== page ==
Kayla Tabari has always been a bit of an old soul.
In third grade, she took time out of her busy, first-day schedule to ask her teacher’s thoughts on the Iranian hostage crisis. Not really what most 7- or 8-year-olds are chatting about on the playground but Tabari was used to talking with adults and learning about international news. Growing up with divorced parents, Tabari explained she was always part of family decisions. As a result, she gravitated toward politics at each school and reaching out to adults while doing research or work she found appealing — even when Tabari didn’t know the person. Now the soon-to-be Carlmont High School grad is planning to study nursing at the University of San Francisco with hopes of continuing to learn more about bioethics — the study of controversial ethics brought about by advances in biology and medicine.
“Kayla is an extraordinary young lady with an unusual amount of maturity,” said Activities Director Jim Kelly, who added that Tabari has served on leadership all four years culminating in a position as student body vice president, attended professional seminars to further her education and had many internships — work she does of her own volition.
Finding satisfaction in herself and owning her own decisions was a challenge for Tabari, one she admitted to still be working on.
“As young people, we often seek validation from various realms of social media, from our parents, our teachers or our academic or athletic performance. As we go off to college, it is so very important to remember that we are doing this for ourselves. Learning is a lifelong process, and this is one of our biggest steps in that process,” she said.
Realizing that took time and lots of experience.
Tabari first found comfort on the stage. She performed in an elementary school play. After the performance, her parents put Tabari into dance classes. Tabari has since done multiple performances with school productions and even Broadway By the Bay. During her freshman year at Carlmont, Tabari played the namesake in “The Diary of Anne Frank,” an interesting challenge for an Iranian girl. But Tabari enjoys how performance can be used to start conversations.
Tabari joined leadership while at Ralston Middle School and continued that work all four years while at Carlmont. Tabari noticed there was not as much activity in leadership by freshmen, so she created an outreach program with feeder middle schools which continues today. She chose to attend the Belmont school citing a desire to be in setting with so much diversity. As a result of the diversity, Tabari saw unique challenges in finding activities that would appeal to a diverse student body when she helped with assemblies sophomore and junior years.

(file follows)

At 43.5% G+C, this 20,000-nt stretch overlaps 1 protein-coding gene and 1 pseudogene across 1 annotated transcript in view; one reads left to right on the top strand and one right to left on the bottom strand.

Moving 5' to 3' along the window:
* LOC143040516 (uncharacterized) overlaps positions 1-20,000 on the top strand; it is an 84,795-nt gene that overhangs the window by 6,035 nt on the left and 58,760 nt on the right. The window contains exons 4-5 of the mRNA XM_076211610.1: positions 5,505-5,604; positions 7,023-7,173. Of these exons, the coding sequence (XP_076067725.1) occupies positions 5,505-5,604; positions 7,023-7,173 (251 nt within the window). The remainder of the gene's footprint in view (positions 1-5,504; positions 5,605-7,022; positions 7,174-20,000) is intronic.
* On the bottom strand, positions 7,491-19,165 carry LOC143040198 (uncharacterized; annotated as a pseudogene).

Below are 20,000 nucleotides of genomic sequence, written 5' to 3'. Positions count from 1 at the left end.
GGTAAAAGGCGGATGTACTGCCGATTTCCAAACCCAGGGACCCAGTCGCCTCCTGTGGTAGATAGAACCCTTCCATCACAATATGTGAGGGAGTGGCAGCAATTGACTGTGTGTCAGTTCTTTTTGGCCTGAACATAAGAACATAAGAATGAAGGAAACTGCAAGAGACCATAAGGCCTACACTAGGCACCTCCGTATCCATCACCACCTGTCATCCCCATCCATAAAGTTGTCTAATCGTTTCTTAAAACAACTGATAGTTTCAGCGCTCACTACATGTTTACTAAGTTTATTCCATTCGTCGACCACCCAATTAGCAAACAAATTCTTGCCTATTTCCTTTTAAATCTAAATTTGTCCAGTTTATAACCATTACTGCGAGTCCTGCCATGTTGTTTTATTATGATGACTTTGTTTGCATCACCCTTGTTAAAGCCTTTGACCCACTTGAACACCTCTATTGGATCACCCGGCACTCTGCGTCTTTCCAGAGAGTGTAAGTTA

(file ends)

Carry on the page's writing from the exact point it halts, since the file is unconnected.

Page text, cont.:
During her sophomore year, Tabari broke away from performing and began really looking into the medical field, in which she had much interest. She started volunteering at Mills-Peninsula Medical Center in Burlingame. Then, the summer before her junior year, Tabari attended a Stanford University lecture series that allowed her to more deeply explore the medical field options. Last summer, Tabari added volunteering at Stanford Hospital to the list.
It was when Tabari’s grandfather was nearing the end of his life that she began to be interested in ethical issues with medicine. Bioethics, as the field is called, piqued her interest but Tabari wasn’t sure of the job possibilities in the field. Since then, Tabari has gone out of her way to attend conventions, converse and meet with those in the field, and ultimately decided it’s an emerging area in which she’d like to be involved.
Tabari determined getting into nursing would be a good start. She’ll be attending USF as a university scholar to study nursing — the first step in her plan that includes multiple degrees and hopefully teaching bioethics.
“The road to college graduation will feel so much more meaningful if we are learning to improve for ourselves, not simply to be validated by one of those sources of approval. In order to truly succeed in almost anything, we need to love and believe in ourselves,” said Tabari. “If we can do all that we can with all that we have, that is all that we can ask for. We are a generation too full of potential to worry about the approval of others. That is certainly one of the most powerful lessons that I have learned, and it has made such a difference in the way that I view my education and my future.”
Carlmont High School’s graduation will be held 10 a.m. Friday, June 7 on campus, 1400 Alameda de las Pulgas, Belmont.
Great Grads is in its eighth year profiling one graduating senior from each of our local schools. Schools have the option to participate. Those that choose to participate are asked to nominate one student who deserves recognition.
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